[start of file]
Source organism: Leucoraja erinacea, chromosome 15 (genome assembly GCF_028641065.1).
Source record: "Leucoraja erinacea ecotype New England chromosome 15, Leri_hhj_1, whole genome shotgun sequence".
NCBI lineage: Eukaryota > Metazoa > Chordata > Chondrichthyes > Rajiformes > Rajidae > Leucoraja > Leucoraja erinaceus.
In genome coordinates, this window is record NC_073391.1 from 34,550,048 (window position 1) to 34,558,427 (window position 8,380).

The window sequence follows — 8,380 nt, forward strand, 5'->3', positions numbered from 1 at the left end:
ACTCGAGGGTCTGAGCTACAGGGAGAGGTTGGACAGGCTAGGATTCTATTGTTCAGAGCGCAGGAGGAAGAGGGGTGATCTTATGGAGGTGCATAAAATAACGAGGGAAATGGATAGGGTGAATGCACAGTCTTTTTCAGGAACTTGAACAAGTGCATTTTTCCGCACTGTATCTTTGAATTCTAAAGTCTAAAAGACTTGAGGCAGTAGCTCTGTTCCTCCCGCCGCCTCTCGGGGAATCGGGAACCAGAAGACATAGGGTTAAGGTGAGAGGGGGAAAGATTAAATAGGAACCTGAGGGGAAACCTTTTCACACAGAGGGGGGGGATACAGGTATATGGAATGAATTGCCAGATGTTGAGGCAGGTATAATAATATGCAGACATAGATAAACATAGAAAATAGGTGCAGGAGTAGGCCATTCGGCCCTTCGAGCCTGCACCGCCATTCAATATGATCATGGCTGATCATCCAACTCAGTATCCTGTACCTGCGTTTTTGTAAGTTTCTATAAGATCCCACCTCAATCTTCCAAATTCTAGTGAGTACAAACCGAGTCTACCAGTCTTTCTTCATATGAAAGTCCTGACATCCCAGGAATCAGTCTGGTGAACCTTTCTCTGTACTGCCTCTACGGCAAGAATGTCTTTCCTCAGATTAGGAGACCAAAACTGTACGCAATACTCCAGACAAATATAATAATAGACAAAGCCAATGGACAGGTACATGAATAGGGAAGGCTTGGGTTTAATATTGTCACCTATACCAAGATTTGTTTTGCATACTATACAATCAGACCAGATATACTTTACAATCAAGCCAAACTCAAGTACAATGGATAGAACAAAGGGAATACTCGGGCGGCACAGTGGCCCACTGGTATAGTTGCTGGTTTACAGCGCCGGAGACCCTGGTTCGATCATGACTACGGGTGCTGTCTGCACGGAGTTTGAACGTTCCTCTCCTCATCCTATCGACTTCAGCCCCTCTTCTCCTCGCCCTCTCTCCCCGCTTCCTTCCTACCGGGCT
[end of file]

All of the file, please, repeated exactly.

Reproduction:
Source organism: Leucoraja erinacea, chromosome 15 (genome assembly GCF_028641065.1).
Source record: "Leucoraja erinacea ecotype New England chromosome 15, Leri_hhj_1, whole genome shotgun sequence".
NCBI lineage: Eukaryota > Metazoa > Chordata > Chondrichthyes > Rajiformes > Rajidae > Leucoraja > Leucoraja erinaceus.
In genome coordinates, this window is record NC_073391.1 from 34,550,048 (window position 1) to 34,558,427 (window position 8,380).

The window sequence follows — 8,380 nt, forward strand, 5'->3', positions numbered from 1 at the left end:
ACTCGAGGGTCTGAGCTACAGGGAGAGGTTGGACAGGCTAGGATTCTATTGTTCAGAGCGCAGGAGGAAGAGGGGTGATCTTATGGAGGTGCATAAAATAACGAGGGAAATGGATAGGGTGAATGCACAGTCTTTTTCAGGAACTTGAACAAGTGCATTTTTCCGCACTGTATCTTTGAATTCTAAAGTCTAAAAGACTTGAGGCAGTAGCTCTGTTCCTCCCGCCGCCTCTCGGGGAATCGGGAACCAGAAGACATAGGGTTAAGGTGAGAGGGGGAAAGATTAAATAGGAACCTGAGGGGAAACCTTTTCACACAGAGGGGGGGGATACAGGTATATGGAATGAATTGCCAGATGTTGAGGCAGGTATAATAATATGCAGACATAGATAAACATAGAAAATAGGTGCAGGAGTAGGCCATTCGGCCCTTCGAGCCTGCACCGCCATTCAATATGATCATGGCTGATCATCCAACTCAGTATCCTGTACCTGCGTTTTTGTAAGTTTCTATAAGATCCCACCTCAATCTTCCAAATTCTAGTGAGTACAAACCGAGTCTACCAGTCTTTCTTCATATGAAAGTCCTGACATCCCAGGAATCAGTCTGGTGAACCTTTCTCTGTACTGCCTCTACGGCAAGAATGTCTTTCCTCAGATTAGGAGACCAAAACTGTACGCAATACTCCAGACAAATATAATAATAGACAAAGCCAATGGACAGGTACATGAATAGGGAAGGCTTGGGTTTAATATTGTCACCTATACCAAGATTTGTTTTGCATACTATACAATCAGACCAGATATACTTTACAATCAAGCCAAACTCAAGTACAATGGATAGAACAAAGGGAATACTCGGGCGGCACAGTGGCCCACTGGTATAGTTGCTGGTTTACAGCGCCGGAGACCCTGGTTCGATCATGACTACGGGTGCTGTCTGCACGGAGTTTGAACGTTCCTCTCCTCATCCTATCGACTTCAGCCCCTCTTCTCCTCGCCCTCTCTCCCCGCTTCCTTCCTACCGGGCT